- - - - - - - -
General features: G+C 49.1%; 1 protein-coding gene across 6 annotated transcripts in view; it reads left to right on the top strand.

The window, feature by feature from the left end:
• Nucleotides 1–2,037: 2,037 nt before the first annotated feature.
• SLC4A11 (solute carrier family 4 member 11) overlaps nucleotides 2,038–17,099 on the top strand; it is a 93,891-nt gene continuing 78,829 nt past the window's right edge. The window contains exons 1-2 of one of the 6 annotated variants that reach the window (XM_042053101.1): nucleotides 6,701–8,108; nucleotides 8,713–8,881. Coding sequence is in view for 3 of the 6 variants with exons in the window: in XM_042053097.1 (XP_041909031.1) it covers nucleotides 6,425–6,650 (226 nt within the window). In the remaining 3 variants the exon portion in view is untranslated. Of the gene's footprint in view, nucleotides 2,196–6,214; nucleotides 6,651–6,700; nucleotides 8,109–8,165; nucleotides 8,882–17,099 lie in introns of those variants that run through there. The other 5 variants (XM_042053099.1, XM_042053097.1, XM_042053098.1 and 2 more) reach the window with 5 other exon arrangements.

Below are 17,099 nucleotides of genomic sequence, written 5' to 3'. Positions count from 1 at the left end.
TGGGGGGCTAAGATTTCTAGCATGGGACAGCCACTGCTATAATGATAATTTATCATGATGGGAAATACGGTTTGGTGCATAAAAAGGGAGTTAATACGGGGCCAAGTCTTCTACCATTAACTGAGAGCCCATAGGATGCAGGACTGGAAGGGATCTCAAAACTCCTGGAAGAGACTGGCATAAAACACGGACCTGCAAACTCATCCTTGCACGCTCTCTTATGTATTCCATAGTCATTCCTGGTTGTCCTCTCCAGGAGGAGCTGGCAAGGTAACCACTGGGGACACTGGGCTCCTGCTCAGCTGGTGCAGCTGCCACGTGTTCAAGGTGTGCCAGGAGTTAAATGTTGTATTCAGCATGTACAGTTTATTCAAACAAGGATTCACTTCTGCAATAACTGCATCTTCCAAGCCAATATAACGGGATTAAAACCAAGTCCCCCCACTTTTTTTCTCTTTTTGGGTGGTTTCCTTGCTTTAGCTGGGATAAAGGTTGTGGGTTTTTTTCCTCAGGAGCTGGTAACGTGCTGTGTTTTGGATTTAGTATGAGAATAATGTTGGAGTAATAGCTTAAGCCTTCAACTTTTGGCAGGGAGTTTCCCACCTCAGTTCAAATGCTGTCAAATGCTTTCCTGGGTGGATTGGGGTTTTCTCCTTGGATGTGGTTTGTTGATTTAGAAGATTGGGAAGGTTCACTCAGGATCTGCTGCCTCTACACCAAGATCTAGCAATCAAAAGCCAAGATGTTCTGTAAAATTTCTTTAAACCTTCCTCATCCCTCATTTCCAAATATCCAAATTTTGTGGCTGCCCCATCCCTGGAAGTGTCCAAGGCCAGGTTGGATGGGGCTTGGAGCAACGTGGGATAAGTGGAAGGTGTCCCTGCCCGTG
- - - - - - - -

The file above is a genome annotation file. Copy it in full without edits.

General features: G+C 49.1%; 1 protein-coding gene across 6 annotated transcripts in view; it reads left to right on the top strand.

The window, feature by feature from the left end:
• Nucleotides 1–2,037: 2,037 nt before the first annotated feature.
• SLC4A11 (solute carrier family 4 member 11) overlaps nucleotides 2,038–17,099 on the top strand; it is a 93,891-nt gene continuing 78,829 nt past the window's right edge. The window contains exons 1-2 of one of the 6 annotated variants that reach the window (XM_042053101.1): nucleotides 6,701–8,108; nucleotides 8,713–8,881. Coding sequence is in view for 3 of the 6 variants with exons in the window: in XM_042053097.1 (XP_041909031.1) it covers nucleotides 6,425–6,650 (226 nt within the window). In the remaining 3 variants the exon portion in view is untranslated. Of the gene's footprint in view, nucleotides 2,196–6,214; nucleotides 6,651–6,700; nucleotides 8,109–8,165; nucleotides 8,882–17,099 lie in introns of those variants that run through there. The other 5 variants (XM_042053099.1, XM_042053097.1, XM_042053098.1 and 2 more) reach the window with 5 other exon arrangements.

Below are 17,099 nucleotides of genomic sequence, written 5' to 3'. Positions count from 1 at the left end.
TGGGGGGCTAAGATTTCTAGCATGGGACAGCCACTGCTATAATGATAATTTATCATGATGGGAAATACGGTTTGGTGCATAAAAAGGGAGTTAATACGGGGCCAAGTCTTCTACCATTAACTGAGAGCCCATAGGATGCAGGACTGGAAGGGATCTCAAAACTCCTGGAAGAGACTGGCATAAAACACGGACCTGCAAACTCATCCTTGCACGCTCTCTTATGTATTCCATAGTCATTCCTGGTTGTCCTCTCCAGGAGGAGCTGGCAAGGTAACCACTGGGGACACTGGGCTCCTGCTCAGCTGGTGCAGCTGCCACGTGTTCAAGGTGTGCCAGGAGTTAAATGTTGTATTCAGCATGTACAGTTTATTCAAACAAGGATTCACTTCTGCAATAACTGCATCTTCCAAGCCAATATAACGGGATTAAAACCAAGTCCCCCCACTTTTTTTCTCTTTTTGGGTGGTTTCCTTGCTTTAGCTGGGATAAAGGTTGTGGGTTTTTTTCCTCAGGAGCTGGTAACGTGCTGTGTTTTGGATTTAGTATGAGAATAATGTTGGAGTAATAGCTTAAGCCTTCAACTTTTGGCAGGGAGTTTCCCACCTCAGTTCAAATGCTGTCAAATGCTTTCCTGGGTGGATTGGGGTTTTCTCCTTGGATGTGGTTTGTTGATTTAGAAGATTGGGAAGGTTCACTCAGGATCTGCTGCCTCTACACCAAGATCTAGCAATCAAAAGCCAAGATGTTCTGTAAAATTTCTTTAAACCTTCCTCATCCCTCATTTCCAAATATCCAAATTTTGTGGCTGCCCCATCCCTGGAAGTGTCCAAGGCCAGGTTGGATGGGGCTTGGAGCAACGTGGGATAAGTGGAAGGTGTCCCTGCCCGTG